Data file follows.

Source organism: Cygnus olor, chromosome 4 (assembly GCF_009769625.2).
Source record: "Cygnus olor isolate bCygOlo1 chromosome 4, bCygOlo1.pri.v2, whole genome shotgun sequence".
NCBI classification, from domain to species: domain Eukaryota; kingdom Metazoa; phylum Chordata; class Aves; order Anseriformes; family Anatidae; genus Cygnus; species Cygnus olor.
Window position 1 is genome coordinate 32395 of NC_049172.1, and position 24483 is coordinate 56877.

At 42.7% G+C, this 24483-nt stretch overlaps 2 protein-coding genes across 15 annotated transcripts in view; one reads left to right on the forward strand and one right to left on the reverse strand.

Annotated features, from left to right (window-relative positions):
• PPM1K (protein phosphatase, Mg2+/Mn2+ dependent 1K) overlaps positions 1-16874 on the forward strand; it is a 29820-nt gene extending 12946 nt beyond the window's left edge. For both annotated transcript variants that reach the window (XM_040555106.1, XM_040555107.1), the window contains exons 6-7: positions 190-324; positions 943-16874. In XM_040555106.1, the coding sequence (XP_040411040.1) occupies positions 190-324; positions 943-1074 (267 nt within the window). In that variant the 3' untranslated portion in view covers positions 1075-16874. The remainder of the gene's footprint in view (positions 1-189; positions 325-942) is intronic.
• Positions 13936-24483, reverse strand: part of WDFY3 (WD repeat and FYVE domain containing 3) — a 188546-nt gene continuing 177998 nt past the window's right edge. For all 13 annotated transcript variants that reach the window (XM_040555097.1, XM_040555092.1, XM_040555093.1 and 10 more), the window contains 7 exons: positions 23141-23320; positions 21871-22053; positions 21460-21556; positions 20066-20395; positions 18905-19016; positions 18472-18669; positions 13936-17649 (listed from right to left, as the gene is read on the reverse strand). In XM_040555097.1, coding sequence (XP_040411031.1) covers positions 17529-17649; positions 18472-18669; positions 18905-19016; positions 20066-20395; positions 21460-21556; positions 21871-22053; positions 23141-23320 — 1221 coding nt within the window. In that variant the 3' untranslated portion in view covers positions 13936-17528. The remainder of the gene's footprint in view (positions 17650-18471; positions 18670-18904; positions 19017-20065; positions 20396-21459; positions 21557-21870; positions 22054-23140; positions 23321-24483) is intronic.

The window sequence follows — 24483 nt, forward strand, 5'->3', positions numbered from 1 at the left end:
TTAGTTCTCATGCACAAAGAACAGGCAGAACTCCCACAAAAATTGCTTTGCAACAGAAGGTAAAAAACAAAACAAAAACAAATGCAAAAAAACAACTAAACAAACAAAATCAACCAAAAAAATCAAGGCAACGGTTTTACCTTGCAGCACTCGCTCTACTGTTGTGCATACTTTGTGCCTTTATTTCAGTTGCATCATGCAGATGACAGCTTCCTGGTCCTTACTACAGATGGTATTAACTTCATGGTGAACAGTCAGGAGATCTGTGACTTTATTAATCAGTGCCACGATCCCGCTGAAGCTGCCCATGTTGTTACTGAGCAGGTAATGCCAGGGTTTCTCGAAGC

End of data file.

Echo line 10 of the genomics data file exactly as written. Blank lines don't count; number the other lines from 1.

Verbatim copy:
TTAGTTCTCATGCACAAAGAACAGGCAGAACTCCCACAAAAATTGCTTTGCAACAGAAGGTAAAAAACAAAACAAAAACAAATGCAAAAAAACAACTAAACAAACAAAATCAACCAAAAAAATCAAGGCAACGGTTTTACCTTGCAGCACTCGCTCTACTGTTGTGCATACTTTGTGCCTTTATTTCAGTTGCATCATGCAGATGACAGCTTCCTGGTCCTTACTACAGATGGTATTAACTTCATGGTGAACAGTCAGGAGATCTGTGACTTTATTAATCAGTGCCACGATCCCGCTGAAGCTGCCCATGTTGTTACTGAGCAGGTAATGCCAGGGTTTCTCGAAGC